The Sony X850E and the Samsung MU8000 have very similar performance. The Samsung MU8000 has better local dimming and can display deeper blacks when watching movies in a dark room, whereas blacks on the Sony X850E are marginally more uniform. The Samsung MU8000 is a bit better for gaming and HDR gaming as it has a bit better input lag even when sent HDR signal. On the other hand, the Sony X850E has somewhat better reflection handling that you'll appreciate if you watch TV shows in brighter rooms.
The Sony X850E is slightly better than the Sony X830F. The Sony X850E has marginally better reflection handling when placed in a room with many lights and a slightly better native contrast ratio which is good for movies in a dark room. The Sony X830F has a faster response time that leaves a smaller blur trail in fast action.
The central stand supports the TV well and feels stable enough, but the plastic isn't as good as last year's metal stand on the X850D. It has a small footprint, ideal for those with narrower tables, and allows for some basic cable management down the rear tracks.
Footprint of the 65" TV stand: 10.4" x 19.8"
The Sony X850E has a good contrast ratio. At around 4500:1, it is a big step up from the 2016 X850D (IPS TV) which had a contrast ratio of only 1248:1. The higher contrast ratio of the X850E results in deeper blacks which in turn make this TV a good choice for watching movies in a dark room.
Update 05/12/2017: Readers have reported that the 75" model has an IPS panel, so the contrast ratio is expected to be around 1000:1.
The X850E does not have a local dimming feature. Video for reference only.
Good SDR peak brightness, very similar to last year's X850D. The brightness remains relatively constant no matter the content shown, because the TV lacks local dimming and uses very little frame dimming. The real scene brightness is a little less because it is measured near the edge of the screen where the TV is a bit less bright. A plot of brightness over time is found here, and shows that the TV's brightness doesn't decrease over time even when showing a static image.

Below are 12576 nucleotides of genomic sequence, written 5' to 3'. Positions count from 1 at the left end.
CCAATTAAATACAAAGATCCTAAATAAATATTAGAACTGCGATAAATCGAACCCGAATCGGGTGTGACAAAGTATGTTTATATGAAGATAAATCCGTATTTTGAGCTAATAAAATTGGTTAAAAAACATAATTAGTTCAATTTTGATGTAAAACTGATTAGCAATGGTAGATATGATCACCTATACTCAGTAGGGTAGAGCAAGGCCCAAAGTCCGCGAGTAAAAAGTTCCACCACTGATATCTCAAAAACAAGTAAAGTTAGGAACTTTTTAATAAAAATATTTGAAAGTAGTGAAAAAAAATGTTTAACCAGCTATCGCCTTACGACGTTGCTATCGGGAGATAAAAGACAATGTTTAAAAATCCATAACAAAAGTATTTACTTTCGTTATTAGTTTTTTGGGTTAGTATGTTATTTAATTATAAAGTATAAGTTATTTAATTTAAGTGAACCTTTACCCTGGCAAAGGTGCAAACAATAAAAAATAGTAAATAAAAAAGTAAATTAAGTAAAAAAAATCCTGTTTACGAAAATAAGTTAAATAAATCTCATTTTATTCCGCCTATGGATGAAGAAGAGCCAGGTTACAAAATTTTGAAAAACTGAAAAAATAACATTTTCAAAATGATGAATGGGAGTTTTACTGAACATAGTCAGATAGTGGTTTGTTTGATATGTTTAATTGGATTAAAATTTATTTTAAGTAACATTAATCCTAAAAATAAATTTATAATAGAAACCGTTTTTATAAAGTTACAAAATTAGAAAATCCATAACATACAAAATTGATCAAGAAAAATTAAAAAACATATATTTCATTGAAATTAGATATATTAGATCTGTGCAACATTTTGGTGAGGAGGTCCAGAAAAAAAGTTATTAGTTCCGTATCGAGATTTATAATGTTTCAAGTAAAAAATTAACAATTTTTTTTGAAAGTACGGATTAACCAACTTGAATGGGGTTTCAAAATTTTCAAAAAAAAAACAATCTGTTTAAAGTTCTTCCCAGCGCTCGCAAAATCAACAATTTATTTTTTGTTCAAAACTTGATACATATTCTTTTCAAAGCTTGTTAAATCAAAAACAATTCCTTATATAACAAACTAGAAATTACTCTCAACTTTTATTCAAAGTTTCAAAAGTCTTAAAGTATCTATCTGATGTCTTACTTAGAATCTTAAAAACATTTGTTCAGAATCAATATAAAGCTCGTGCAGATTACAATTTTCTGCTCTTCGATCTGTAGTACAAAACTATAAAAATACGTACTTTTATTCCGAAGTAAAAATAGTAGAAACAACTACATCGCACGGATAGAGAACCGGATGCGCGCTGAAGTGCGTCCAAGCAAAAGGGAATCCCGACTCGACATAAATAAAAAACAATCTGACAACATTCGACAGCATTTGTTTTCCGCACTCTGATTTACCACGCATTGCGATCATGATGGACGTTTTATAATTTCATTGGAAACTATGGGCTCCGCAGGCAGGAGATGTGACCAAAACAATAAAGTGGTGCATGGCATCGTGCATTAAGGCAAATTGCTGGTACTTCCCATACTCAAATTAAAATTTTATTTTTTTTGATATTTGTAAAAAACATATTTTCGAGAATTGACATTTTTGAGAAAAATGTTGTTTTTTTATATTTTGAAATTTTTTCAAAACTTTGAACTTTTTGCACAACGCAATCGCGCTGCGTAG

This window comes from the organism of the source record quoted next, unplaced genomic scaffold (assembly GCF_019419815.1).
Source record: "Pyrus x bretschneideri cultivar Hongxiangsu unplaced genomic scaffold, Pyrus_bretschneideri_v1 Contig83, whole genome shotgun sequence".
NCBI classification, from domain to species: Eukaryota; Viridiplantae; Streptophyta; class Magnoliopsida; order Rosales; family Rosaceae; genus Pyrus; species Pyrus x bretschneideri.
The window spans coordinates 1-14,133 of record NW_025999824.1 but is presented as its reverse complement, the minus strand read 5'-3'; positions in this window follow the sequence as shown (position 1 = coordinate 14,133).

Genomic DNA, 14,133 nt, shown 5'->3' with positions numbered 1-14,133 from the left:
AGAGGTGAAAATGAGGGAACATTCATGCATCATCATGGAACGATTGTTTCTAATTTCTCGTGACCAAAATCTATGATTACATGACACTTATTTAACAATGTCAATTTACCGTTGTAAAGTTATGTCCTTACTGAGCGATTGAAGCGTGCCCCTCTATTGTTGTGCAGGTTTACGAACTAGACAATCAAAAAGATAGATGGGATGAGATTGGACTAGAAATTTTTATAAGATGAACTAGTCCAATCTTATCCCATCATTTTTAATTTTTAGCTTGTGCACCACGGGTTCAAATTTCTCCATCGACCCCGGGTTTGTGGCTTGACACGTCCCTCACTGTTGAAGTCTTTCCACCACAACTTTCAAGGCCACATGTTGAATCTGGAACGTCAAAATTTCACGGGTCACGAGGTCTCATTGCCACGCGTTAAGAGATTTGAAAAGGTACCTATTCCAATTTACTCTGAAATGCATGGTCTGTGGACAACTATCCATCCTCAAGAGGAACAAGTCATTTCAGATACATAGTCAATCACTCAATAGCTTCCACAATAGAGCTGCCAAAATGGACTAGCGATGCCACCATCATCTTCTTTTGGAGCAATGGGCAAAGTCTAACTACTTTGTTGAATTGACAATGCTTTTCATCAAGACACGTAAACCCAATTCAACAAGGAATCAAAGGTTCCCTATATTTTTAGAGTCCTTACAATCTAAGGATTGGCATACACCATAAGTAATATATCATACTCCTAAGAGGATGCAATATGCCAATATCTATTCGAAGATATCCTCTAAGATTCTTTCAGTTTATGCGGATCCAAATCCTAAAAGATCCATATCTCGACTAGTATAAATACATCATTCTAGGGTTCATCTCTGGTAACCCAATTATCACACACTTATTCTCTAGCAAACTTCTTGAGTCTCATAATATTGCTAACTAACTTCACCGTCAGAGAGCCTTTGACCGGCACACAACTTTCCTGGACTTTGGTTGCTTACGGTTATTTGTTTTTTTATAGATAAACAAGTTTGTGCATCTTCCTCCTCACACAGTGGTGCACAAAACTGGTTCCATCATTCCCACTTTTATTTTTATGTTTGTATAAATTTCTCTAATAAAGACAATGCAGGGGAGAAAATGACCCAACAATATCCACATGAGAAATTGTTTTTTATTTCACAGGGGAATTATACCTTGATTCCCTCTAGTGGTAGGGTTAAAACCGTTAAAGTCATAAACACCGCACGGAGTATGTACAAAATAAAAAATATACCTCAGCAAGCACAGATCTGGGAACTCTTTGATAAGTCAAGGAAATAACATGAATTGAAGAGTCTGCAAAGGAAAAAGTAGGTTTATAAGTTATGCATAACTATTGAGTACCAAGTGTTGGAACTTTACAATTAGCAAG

Decent HDR peak brightness, very similar to the X850D from last year. The TV lacks local dimming and shows very little frame dimming, so the brightness remains relatively constant for all content shown. The screen was brightest in the middle and less bright near the edges, so the real scene brightness is a little less because it was measured near the edge. A plot of HDR peak brightness over time can be found here, and shows that the TV remains bright even after showing a static image for a long time.
The overall gray uniformity of the X850E is good. The uniformity of the 50% gray is a bit worse than the 5%, and while looking at the test picture, you can see that both sides and the top of the screen are darker than the center of the screen. Luckily, there is not much dirty screen effect visible on this TV and sports does not suffer much from it since the center of the screen is pretty much even.
Looking at the test picture of the 5% gray you can see that that the sides are a bit more bright than the rest of the picture, but this is more related to the narrow viewing angle of the X850E than to a uniformity problem.
Poor viewing angle. Colors shift and blacks become gray when the TV is viewed on the side. People sitting to the side of the TV will not have as good picture quality as people sitting directly in front. Last year's X850D has a much better viewing angle because it has an IPS panel.
Update 05/12/2017: Readers have reported that the 75" model has an IPS panel, so expect the viewing angle to be more similar to the X850D we tested in 2016.
The black uniformity of the X850E is excellent, and it is a significant improvement over the 2016 X850D. Looking at the test picture, some really faint clouding can be seen in each corner, but this is really not a problem, and it doesn't show up when watching regular content. When set in a dark room, the X850E really does a good job as displaying dark scenes when watching movie.